Recently I was asked if I would consider reviewing a new book about coffee giant Starbucks (NASDAQ:SBUX) entitled Grande Expectations - A Year in the Life of Starbucks’ Stock. I’m not a shareholder in the company, but I am very familiar with the loyal customer base they have been able to amass over the last fifteen years or so since the company’s 1992 IPO. Although I’m not a coffee drinker, my mother is among the millions who rarely go a day without visiting the neighborhood Starbucks store.
One of the reasons I agreed to read and review the book is because the performance of Starbucks over the last three years has been a valuable lesson for growth stock investors and I was curious to see what conclusions the author, Karen Blumenthal, would draw based on her research.
As you may know, Starbucks shares have been dead money since late 2004 despite the company’s continued growth. Even in the face of the chain’s 20% annual growth rate, investors have been disappointed in recent years mainly because although growth has been strong, the stock’s P/E has been compressing, which more than offset any earnings growth.
Blumenthal essentially devoted a year to following Starbucks. She visited investors (both retail and professional), attended the annual meeting, met with analysts, and spoke directly with the company’s management team, all in an effort to find out what kept the Starbucks story ticking and what issues the company and its investors faced every day.
After reading Grande Expectations, it seems to me that there would be three main groups of people who might be intrigued by the work. The first group is the most obvious, Starbucks enthusiasts. The book does a great job of giving readers an inside look at the company’s history, how it operates, and what exactly management spends most of their time thinking about. If you want an insider’s perspective, Grande Expectations will likely be an enjoyable read.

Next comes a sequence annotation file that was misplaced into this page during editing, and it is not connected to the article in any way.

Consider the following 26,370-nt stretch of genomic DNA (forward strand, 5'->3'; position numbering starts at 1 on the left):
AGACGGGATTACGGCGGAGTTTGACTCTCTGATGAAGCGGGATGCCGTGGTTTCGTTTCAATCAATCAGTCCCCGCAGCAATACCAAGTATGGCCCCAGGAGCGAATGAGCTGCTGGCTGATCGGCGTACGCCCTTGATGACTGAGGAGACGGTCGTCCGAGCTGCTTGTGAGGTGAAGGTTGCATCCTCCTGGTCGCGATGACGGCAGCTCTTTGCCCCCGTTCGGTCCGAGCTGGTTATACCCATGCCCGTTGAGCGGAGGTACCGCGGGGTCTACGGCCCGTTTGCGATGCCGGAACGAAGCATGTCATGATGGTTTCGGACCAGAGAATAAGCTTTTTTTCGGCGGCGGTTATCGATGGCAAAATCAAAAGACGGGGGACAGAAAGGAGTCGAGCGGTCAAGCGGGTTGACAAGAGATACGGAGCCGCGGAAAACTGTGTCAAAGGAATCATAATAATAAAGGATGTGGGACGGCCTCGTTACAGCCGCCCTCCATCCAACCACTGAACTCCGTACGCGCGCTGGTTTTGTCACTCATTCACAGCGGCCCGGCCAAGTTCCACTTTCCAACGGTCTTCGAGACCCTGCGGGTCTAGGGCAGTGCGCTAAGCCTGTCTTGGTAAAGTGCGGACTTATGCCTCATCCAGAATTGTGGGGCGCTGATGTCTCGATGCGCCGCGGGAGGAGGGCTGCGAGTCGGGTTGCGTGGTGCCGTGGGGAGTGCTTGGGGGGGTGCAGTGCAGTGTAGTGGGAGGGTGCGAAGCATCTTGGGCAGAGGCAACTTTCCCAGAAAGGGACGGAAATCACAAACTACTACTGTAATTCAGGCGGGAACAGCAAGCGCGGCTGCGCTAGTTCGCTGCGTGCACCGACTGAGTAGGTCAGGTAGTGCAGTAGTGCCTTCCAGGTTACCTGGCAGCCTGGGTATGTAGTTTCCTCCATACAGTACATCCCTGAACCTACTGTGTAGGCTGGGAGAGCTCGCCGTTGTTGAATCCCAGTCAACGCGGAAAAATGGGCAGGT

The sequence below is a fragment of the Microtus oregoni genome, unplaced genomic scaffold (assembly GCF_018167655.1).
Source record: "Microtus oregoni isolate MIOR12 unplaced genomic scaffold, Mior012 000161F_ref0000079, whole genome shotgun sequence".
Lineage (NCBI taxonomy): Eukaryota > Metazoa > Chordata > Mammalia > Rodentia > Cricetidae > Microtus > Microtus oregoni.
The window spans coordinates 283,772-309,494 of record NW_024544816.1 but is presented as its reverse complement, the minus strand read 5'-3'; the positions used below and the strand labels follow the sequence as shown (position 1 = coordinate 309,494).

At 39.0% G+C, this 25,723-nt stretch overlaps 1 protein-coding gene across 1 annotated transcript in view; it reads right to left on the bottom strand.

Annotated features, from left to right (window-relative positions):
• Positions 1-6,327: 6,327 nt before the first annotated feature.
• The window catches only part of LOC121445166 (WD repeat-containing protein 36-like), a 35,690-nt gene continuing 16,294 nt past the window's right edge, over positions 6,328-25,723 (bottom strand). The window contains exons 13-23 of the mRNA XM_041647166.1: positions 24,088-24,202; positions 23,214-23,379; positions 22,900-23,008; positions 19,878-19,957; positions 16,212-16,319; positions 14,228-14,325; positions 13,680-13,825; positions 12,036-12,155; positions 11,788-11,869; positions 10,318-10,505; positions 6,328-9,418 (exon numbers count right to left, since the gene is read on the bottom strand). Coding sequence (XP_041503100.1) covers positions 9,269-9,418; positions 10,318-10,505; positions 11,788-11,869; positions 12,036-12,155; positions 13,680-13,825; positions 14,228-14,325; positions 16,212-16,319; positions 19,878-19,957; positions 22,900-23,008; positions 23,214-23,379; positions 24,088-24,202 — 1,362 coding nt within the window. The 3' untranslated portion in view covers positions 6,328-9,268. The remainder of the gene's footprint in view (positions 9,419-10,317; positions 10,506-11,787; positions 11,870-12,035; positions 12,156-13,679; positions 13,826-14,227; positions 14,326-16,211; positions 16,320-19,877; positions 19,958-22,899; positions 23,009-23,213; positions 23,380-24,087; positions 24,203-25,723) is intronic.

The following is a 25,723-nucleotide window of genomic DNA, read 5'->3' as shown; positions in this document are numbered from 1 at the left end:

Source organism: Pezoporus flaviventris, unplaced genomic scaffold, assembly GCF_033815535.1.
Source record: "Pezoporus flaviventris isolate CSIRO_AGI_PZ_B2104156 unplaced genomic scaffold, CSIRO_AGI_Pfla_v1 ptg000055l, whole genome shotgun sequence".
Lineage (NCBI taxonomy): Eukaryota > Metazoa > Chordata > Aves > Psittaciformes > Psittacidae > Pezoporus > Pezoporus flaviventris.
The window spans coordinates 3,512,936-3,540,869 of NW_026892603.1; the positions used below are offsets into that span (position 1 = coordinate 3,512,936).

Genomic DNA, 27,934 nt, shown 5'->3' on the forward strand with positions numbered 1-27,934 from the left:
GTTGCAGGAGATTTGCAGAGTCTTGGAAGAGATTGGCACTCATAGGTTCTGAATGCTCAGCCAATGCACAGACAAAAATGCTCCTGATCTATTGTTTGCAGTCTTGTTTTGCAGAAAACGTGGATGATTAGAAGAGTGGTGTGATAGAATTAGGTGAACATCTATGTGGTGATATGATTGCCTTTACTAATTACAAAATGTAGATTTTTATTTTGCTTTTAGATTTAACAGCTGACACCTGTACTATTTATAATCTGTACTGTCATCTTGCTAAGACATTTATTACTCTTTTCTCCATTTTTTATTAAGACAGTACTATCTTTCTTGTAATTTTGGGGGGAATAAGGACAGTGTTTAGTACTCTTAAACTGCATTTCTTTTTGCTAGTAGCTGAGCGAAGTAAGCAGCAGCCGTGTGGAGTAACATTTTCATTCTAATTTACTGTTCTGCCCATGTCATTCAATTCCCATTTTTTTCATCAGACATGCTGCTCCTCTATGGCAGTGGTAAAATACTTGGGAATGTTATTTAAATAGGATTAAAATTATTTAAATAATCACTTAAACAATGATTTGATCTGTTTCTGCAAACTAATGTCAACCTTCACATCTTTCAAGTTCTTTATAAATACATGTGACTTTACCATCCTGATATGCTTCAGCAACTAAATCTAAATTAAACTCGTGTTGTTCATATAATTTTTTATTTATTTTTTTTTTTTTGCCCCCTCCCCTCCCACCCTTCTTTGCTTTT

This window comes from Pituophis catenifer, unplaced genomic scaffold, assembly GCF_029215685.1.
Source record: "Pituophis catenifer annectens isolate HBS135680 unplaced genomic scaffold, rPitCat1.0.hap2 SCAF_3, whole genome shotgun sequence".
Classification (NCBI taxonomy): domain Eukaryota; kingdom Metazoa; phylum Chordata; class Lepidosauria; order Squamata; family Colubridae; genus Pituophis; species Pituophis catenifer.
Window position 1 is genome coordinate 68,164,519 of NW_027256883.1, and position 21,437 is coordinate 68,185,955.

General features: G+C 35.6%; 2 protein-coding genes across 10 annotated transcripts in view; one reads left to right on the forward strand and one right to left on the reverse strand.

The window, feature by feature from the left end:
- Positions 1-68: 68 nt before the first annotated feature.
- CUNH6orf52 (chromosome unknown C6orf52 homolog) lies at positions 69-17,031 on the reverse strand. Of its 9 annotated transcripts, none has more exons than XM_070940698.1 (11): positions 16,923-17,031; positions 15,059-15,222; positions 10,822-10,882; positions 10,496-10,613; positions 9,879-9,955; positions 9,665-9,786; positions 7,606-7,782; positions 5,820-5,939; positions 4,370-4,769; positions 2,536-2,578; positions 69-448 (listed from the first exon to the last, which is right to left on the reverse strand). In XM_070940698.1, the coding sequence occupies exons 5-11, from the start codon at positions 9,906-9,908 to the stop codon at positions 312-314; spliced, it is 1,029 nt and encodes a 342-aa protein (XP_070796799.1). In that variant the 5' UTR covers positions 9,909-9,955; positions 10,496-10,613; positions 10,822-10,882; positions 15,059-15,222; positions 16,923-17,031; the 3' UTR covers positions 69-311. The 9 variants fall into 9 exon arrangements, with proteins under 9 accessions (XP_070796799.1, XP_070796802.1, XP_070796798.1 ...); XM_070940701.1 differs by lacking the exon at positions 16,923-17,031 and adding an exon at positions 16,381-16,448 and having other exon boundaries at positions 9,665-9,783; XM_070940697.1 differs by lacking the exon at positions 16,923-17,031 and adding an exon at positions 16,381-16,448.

The book is also being marketed as a investor tool to provide “unique lessons in understanding how the market really works.” On this end, I think it is important to distinguish between which type of investor would benefit from the book. I would recommend Grande Expectations for beginner investors who want to learn more about the basics of how the stock market works, how the industry players are related, and how various segments of the investment advisory business (research analysts, retail shareholders, mutual fund managers, etc) play a role in the investment process.
Blumenthal spends a good deal of time talking not about Starbucks specifically, but how, for instance, a research analyst following the company does his/her job, or how a mutual fund manager decides to buy or sell the shares. If you are interested in learning more about these players, in addition to learning about Starbucks specifically, then the book could be valuable.
Aside from Starbucks watchers and novice investors, I don’t think experienced investors, professional or individual, would learn a lot from the behind-the-scenes look the book offers. These people, myself included, already know how the industry operates and I found myself skimming through some of the book, including parts like one that explained Reg FD or the supposed wall between investment banking and sell-side research analysts.
If you are looking for new insights as to how the pros do their jobs, in hopes that it will enable you to boost your investment returns, I would say that would only be the case if you are not already an experienced investor.
Surprisingly (or not surprisingly given the author is a journalist, not an investor) the book really does not focus much on the reason why Starbucks stock has underperformed in recent years (P/E compression). Most of the investors cited in the book admit the P/E is high, but continue to hold or buy the stock because of the company’s consistent growth.
This logic can be acceptable to an extent, and is the reason why Starbucks deserves an above-market multiple, but paying 40 or 50 times earnings eventually will come back to haunt you. Investors have seen this firsthand during the last three years as shares have moved sideways due to P/E compression completely offsetting earnings growth.
All in all, this book provides excellent insights for novice investors and loyal followers of Starbucks, but falls short in providing extremely valuable investment insights that could not be found in most other investing books already on the market. As a result, I would expect other reviews to be mixed depending on which perspective the reader has on Starbucks stock.